Heat treatment has been used on an industrial scale for over a hundred years to preserve food for human consumption, extend shelf life and secure food safety. But there is an increased interest in non-traditional preservation technologies, due to consumer demands for food products that are perceived as more natural and healthier. There is also an increased interest in lowering the environmental impact of food processing. Foods that are very heat-sensitive, for example, might need non-thermal inactivation of microorganisms.
This is the background to the emergence of processing technologies that are “gentler” or “less severe”, relying on many different methods: electric heating, pressure treatments, microwaves, radiation, ultrasound, filtration, gaseous treatments and more.
A few of these methods have reached commercial status in the food industry, but many remain experimental, or are confined to only limited types of foods. Some, for example, might only be suitable for particulate products, or non-particulate products, or products sensitive to heat, etc. Others involve complex equipment or create large energy burdens.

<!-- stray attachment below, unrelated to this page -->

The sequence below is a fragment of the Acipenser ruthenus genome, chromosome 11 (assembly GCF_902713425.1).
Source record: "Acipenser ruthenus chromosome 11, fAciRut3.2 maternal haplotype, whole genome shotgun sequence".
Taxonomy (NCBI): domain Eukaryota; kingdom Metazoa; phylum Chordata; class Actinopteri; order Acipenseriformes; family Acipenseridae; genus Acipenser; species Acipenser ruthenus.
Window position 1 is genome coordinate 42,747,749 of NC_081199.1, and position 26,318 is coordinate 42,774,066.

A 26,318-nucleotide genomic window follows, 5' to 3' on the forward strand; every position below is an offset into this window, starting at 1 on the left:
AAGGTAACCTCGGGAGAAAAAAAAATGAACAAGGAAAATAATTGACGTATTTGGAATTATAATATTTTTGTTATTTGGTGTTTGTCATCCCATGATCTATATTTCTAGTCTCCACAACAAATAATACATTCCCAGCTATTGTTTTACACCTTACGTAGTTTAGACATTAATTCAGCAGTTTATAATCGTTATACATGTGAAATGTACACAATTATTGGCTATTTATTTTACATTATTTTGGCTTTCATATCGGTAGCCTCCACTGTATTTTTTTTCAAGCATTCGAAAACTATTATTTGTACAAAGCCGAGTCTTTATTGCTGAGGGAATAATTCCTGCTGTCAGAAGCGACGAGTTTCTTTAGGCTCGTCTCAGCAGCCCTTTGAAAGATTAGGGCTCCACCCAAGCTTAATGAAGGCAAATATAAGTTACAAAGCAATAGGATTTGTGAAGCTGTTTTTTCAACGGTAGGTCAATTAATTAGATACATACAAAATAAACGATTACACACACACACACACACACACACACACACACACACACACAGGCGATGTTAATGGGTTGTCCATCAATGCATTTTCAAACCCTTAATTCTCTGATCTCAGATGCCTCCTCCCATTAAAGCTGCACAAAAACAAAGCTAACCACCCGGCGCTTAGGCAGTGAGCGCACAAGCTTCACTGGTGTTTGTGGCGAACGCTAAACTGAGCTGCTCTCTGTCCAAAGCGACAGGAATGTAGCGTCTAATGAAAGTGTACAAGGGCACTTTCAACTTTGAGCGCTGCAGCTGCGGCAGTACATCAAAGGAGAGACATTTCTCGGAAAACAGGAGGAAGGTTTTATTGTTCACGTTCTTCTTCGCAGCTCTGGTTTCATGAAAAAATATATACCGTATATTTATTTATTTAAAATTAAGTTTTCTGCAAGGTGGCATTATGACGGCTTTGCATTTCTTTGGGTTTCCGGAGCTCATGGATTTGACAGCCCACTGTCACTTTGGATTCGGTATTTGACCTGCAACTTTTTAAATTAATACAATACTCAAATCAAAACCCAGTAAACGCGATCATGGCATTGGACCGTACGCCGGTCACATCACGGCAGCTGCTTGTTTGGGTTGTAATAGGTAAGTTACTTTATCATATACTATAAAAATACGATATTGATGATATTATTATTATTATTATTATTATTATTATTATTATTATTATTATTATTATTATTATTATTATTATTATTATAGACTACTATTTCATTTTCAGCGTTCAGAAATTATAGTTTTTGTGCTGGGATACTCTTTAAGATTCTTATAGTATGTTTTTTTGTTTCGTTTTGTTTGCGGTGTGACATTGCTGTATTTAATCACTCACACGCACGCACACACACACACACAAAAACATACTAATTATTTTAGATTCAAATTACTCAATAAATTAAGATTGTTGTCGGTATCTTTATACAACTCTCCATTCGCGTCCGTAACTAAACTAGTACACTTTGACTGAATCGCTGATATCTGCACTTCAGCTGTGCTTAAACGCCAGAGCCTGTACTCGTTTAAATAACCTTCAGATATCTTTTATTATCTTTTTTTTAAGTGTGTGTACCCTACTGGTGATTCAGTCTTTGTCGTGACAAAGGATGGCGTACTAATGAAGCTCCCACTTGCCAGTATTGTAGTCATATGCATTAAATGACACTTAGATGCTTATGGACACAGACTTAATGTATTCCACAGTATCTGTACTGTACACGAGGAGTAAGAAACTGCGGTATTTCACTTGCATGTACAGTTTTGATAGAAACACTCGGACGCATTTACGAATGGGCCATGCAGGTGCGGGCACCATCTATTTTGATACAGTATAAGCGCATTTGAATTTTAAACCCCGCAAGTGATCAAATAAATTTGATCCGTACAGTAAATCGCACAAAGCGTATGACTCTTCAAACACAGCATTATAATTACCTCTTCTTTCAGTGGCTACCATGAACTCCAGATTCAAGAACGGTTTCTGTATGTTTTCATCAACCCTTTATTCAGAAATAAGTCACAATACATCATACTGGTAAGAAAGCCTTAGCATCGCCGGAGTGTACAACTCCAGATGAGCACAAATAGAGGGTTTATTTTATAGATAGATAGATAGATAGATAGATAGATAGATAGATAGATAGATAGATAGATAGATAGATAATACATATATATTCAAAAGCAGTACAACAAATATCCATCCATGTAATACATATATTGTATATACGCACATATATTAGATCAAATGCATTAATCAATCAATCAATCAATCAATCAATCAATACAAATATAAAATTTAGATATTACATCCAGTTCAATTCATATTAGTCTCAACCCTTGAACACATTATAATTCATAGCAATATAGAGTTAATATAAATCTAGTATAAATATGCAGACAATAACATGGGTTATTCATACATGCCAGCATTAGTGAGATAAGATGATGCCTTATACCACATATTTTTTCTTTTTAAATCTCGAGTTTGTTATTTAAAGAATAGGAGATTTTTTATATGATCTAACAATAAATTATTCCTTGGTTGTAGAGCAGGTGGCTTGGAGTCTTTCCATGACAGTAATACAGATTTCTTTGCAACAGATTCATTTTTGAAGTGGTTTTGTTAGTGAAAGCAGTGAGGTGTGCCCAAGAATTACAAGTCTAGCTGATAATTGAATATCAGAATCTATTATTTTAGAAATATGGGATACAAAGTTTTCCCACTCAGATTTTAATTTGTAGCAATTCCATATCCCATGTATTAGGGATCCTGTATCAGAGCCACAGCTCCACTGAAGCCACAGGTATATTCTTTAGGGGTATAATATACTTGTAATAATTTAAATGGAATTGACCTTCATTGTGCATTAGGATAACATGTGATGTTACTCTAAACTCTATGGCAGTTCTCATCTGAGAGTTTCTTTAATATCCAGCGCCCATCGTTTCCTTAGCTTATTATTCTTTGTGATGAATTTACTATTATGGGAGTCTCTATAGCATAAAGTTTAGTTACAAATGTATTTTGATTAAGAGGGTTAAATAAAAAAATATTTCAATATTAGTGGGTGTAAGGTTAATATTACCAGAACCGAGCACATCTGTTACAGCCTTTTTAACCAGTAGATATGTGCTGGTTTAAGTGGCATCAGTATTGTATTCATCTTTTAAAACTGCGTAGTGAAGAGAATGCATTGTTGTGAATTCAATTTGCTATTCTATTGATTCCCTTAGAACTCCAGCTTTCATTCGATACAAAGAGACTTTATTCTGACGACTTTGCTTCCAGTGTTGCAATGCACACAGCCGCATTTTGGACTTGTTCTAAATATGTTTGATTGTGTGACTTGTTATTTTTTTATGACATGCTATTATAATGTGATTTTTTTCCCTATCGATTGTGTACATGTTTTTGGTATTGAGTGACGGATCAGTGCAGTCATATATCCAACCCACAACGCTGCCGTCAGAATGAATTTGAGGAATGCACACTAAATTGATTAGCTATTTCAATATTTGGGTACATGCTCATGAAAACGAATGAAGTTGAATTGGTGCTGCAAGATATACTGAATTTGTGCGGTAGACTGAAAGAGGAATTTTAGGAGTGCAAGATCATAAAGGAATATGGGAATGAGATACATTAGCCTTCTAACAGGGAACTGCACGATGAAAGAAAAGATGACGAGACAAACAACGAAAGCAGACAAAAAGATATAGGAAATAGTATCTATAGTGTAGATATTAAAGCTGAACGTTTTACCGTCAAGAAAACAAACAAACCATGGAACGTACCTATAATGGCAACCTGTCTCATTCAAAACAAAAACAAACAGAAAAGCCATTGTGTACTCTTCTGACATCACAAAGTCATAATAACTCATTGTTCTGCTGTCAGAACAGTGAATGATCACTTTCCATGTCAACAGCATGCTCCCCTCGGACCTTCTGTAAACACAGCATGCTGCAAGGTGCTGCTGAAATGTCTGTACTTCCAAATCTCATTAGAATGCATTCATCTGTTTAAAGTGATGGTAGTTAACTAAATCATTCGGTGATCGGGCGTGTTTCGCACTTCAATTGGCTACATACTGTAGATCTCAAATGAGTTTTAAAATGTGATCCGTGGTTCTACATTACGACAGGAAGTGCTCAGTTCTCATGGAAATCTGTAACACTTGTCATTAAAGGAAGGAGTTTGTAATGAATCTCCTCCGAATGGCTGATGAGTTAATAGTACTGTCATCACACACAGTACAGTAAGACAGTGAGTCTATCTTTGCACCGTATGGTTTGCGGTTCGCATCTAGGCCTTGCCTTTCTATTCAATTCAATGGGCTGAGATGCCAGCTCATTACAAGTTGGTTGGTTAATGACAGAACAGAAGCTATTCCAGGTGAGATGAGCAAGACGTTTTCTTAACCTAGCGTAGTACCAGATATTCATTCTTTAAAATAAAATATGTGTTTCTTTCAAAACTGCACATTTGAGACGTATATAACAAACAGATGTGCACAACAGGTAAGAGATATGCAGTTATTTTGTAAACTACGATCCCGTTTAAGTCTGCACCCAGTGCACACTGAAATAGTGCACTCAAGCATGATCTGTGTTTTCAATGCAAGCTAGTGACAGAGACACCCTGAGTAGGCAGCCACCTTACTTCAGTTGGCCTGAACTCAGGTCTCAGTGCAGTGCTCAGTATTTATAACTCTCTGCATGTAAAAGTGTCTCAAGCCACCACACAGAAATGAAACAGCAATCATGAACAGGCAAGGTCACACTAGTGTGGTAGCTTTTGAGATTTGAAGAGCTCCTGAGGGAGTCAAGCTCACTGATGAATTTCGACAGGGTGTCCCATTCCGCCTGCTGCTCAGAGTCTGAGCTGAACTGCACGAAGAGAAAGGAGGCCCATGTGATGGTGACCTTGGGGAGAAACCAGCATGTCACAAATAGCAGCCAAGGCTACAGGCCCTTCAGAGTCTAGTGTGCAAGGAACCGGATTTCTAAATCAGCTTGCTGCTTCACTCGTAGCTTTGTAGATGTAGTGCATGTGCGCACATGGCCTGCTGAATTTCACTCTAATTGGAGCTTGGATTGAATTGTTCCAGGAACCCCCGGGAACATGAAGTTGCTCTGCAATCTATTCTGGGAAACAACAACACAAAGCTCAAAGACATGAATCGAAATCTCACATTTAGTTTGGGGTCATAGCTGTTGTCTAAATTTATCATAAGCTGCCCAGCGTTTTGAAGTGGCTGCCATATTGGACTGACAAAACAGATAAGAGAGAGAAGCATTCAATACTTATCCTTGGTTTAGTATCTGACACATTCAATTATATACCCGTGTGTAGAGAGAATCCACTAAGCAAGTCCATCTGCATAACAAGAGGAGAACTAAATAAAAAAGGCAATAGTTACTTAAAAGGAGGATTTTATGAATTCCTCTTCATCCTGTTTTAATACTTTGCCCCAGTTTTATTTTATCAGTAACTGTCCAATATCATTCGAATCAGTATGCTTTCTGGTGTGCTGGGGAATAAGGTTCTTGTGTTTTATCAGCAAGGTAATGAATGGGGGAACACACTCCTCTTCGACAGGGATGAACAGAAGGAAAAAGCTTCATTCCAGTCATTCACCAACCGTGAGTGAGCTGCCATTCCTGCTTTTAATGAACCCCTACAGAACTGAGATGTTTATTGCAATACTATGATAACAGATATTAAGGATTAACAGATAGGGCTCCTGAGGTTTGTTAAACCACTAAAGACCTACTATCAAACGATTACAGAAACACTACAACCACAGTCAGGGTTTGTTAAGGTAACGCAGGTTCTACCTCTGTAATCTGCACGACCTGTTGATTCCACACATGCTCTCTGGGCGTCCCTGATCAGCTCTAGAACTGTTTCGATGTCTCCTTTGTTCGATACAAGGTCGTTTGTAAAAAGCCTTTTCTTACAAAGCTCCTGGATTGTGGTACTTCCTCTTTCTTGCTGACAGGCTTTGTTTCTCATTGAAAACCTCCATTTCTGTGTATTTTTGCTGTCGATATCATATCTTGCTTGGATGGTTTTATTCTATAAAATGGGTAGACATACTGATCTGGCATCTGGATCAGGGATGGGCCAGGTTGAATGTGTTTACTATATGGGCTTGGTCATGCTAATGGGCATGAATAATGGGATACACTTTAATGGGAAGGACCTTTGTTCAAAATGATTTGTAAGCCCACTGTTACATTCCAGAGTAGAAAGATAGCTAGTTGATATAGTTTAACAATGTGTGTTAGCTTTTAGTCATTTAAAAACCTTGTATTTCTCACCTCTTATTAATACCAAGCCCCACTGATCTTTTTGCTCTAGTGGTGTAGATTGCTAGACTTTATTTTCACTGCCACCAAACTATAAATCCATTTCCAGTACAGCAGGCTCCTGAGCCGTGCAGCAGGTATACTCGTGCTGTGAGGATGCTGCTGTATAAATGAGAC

There are a great many opinions from manufacturers and food technologists about the pros and cons of these technologies, as well as how they can be applied to one corner or another of the food processing industry. This new guide takes an independent and neutral view of the issue, creating a valuable reference for those who are conducting their own technology evaluations. It is based on a thorough review of the published literature, as well as independent evaluations and tests run in Tetra Pak laboratories and external pilot centres.
The guide provides a practical overview and evaluation of 14 of the most prominent technologies, describing:
This technology guide is one way to increase awareness but also to raise the level of dialogue about what systems are possible and beneficial.